Deputy Minister Matan Kahana apologizes to Arab MK Ahmad Tibi for saying he would send Arabs on an express train to live better lives in Switzerland.
By World Israel News Staff
A senior coalition member sparked outrage from Arab and leftwing MKs after he was caught on camera saying that if there was a button he could press to transfer all the Arabs in the Holy Land to Switzerland to “live a wonderful, wonderful life,” he would do so.
Deputy Religious Affairs Minister Matan Kahana’s remarks prompted MK Ahmed Tibi to threaten that he, too, would “press the button” to make Kahana disappear from the government.
Kahana later issued an apology, saying his comments were badly phrased.
Speaking about the Israeli-Palestinian conflict on Monday to a group of high school students in the town of Efrat, Kahana said that he doesn’t believe peace is possible, at least not in the near future.
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“If there was a button you could press that would make all the Arabs disappear, that would send them on an express train to Switzerland — may they live wonderful, wonderful lives there, I wish them all the best in the world, in Switzerland — I would press that button,” he said in a recording that was aired by the Kan public broadcaster.
“But what can you do, there’s no such button,” he continued. “Therefore it seems like we were both destined to exist here on this land in some form.”
Kahana , who recently failed to be reinstated as religious affairs minister, also said that the leftwing notion that there would be peace if Israel reverted to pre-1967 lines and gave up on Jewish communities in Judea and Samria is “nonsense.”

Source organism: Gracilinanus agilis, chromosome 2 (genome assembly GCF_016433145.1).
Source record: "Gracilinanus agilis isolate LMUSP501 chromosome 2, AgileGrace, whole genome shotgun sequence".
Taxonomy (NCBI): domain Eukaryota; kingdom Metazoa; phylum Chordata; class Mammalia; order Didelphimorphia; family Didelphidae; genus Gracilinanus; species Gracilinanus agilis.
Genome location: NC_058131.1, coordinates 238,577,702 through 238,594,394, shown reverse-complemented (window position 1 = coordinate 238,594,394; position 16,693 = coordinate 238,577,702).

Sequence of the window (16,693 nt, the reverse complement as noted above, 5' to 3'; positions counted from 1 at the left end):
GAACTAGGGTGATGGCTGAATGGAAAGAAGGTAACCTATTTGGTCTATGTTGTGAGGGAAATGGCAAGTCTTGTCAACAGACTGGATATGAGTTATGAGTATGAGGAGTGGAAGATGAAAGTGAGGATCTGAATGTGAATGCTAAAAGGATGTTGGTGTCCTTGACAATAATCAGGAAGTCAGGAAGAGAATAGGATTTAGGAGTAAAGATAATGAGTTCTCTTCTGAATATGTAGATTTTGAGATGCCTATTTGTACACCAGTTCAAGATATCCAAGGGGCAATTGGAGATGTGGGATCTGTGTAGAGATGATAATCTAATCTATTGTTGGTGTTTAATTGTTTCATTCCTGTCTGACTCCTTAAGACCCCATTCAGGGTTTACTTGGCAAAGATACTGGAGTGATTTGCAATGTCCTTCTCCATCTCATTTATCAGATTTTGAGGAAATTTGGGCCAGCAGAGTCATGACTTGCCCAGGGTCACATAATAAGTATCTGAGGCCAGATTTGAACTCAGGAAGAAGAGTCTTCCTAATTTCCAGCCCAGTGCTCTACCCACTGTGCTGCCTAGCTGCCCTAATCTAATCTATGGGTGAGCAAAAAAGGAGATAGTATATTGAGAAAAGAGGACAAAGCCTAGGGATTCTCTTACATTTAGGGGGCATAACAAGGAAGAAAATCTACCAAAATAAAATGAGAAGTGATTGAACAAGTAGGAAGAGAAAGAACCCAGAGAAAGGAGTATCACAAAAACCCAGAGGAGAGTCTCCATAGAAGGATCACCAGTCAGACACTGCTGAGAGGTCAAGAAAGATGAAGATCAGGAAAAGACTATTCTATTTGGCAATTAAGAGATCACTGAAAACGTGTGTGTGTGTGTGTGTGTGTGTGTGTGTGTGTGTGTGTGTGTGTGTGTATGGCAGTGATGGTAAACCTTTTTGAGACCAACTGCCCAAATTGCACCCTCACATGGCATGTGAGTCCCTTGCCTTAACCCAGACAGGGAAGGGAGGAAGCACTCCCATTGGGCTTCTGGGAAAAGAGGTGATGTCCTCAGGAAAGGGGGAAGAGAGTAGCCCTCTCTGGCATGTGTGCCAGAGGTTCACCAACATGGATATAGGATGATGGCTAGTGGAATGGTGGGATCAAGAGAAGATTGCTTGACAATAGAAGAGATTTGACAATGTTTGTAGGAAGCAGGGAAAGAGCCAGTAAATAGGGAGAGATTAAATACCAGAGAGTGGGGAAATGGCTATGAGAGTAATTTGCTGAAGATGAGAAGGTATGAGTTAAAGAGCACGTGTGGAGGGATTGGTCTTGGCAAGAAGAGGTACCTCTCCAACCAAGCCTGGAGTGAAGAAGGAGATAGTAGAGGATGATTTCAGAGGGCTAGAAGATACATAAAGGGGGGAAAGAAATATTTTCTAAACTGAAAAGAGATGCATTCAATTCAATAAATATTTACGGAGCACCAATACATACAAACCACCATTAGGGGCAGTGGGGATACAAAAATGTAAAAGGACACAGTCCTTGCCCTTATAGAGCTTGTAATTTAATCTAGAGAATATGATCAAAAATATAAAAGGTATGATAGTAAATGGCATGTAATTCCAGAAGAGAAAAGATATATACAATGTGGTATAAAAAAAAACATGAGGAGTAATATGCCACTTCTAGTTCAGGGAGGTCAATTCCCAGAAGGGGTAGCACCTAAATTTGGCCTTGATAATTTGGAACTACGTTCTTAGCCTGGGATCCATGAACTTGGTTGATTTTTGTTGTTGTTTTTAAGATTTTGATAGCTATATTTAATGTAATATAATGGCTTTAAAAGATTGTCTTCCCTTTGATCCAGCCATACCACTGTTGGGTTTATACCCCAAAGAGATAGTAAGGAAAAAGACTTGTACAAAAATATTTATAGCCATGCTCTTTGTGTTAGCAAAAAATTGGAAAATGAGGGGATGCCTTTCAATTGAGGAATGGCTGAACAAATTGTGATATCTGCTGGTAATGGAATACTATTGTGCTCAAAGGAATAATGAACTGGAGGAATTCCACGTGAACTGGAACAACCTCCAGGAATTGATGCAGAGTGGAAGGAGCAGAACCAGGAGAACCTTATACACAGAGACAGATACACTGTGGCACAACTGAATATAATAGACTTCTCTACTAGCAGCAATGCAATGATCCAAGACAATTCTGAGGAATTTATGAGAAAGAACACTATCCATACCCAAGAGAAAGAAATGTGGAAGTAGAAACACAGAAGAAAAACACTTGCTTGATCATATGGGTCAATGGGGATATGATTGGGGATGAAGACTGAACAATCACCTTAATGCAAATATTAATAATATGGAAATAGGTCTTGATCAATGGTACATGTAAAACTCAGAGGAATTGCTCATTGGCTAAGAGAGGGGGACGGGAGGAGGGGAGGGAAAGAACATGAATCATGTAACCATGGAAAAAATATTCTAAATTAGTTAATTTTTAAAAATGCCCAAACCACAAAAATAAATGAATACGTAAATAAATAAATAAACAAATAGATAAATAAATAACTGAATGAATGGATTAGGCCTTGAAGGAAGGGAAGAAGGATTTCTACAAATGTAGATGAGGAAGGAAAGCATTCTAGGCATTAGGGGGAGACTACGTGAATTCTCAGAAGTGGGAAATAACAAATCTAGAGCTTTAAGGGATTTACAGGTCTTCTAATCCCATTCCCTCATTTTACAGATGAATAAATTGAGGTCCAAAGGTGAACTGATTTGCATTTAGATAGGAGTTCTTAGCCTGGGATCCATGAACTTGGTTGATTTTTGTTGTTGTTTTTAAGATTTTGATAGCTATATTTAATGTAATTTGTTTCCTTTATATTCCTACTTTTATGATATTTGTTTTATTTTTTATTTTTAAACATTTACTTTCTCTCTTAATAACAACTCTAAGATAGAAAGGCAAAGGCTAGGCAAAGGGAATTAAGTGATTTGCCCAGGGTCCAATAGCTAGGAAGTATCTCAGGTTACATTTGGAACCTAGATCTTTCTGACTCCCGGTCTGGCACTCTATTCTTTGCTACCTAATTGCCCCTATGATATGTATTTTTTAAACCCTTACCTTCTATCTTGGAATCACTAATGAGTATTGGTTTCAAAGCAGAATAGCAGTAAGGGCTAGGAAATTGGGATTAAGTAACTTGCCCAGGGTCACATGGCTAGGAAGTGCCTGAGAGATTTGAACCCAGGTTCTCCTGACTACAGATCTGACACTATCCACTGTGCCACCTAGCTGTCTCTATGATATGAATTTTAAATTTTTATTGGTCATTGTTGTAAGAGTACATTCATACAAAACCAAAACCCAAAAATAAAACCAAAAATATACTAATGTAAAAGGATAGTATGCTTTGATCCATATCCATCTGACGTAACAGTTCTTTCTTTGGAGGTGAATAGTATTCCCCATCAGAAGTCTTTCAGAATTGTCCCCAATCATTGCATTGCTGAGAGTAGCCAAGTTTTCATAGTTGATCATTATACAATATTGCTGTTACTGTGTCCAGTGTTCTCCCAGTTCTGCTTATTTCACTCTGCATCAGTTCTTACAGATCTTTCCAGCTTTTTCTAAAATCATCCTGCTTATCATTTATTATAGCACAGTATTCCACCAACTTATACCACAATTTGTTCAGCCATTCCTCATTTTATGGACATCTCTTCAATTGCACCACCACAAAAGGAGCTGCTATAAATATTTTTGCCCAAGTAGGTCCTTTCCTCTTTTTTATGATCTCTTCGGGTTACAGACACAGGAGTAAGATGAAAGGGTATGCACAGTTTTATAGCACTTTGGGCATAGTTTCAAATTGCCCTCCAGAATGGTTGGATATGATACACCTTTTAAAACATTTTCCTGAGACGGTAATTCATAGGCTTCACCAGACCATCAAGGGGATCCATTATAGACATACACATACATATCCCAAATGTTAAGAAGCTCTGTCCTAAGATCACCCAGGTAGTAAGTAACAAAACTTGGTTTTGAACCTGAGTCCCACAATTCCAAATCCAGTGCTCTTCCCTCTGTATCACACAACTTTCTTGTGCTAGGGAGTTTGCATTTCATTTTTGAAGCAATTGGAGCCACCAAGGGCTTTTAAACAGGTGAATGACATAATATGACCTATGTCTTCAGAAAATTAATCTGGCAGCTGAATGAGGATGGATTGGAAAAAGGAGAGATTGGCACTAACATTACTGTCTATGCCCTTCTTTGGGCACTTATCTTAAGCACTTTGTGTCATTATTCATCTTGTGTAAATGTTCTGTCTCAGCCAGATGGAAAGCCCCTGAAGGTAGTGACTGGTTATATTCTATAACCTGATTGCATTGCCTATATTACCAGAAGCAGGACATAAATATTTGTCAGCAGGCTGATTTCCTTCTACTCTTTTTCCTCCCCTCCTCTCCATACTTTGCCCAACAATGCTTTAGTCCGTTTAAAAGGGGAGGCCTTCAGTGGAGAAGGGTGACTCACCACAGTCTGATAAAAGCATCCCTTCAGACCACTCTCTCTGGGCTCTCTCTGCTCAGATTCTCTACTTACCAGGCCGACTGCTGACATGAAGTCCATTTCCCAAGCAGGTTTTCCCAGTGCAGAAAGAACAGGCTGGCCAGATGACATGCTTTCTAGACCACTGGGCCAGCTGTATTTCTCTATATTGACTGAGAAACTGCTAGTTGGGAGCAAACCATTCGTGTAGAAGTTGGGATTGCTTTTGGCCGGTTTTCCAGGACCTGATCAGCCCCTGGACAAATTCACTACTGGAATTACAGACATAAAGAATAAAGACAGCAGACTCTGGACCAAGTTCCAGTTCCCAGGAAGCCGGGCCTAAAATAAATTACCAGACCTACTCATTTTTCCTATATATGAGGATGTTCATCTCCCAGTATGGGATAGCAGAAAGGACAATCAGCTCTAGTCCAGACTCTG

“The Arabs will never give up Beit Gamliel and they will never give up on Sheikh Munis — Tel Aviv University,” he said, referring to a Palestinian village that was evacuated in 1948 in what is today’s suburb of Ramat Aviv.
“For 2,000 years, we dreamed, we prayed, we wrote songs and waited for the moment to come back to our state,” the Yamina MK said.
“But the Arabs are telling themselves a different story, we know it’s nonsense and not true,” Kahana said. “They are telling themselves that they are the ones who always lived here and that we came and expelled them.”
His remarks were denounced by several lawmakers, including from the Islamist Ra’am party, which sits in the coalition with Yamina.
“Matan Kahana, we are here because this is our homeland,” Ra’am MK Walid Taha said. “You, and anyone who thinks like you, will continue to be embroiled in frustration because we simply won’t disappear.”
MK Ahmad Tibi, from the majority Arab Joint List party in the opposition, tweeted, “There is a button that will make you disappear from the government and from the Knesset. I will press it soon.”
The threat was an apparent reference to the power that Tibi holds in deciding the fate of the shaky coalition. Tibi recently held talks with Foreign Minister Yair Lapid regarding a vote in favor of the coalition in exchange for advancing measures addressing the needs of the Arab sector.
Kahana acknowledged on Tuesday morning that his remarks had included “poor choice of words.”
After he was criticized, Kahana apologized to Tibi in a phone call, but the Arab MK demanded that he publicly apologize. Kahana agreed and wrote a tweet saying: “In a conversation I held last night with students, I reiterated the obvious idea that neither we nor the Arabs are going anywhere, and that’s why we need to find a way to live here together. The current government is an important step in that direction. My word flow included some bad phrasing.”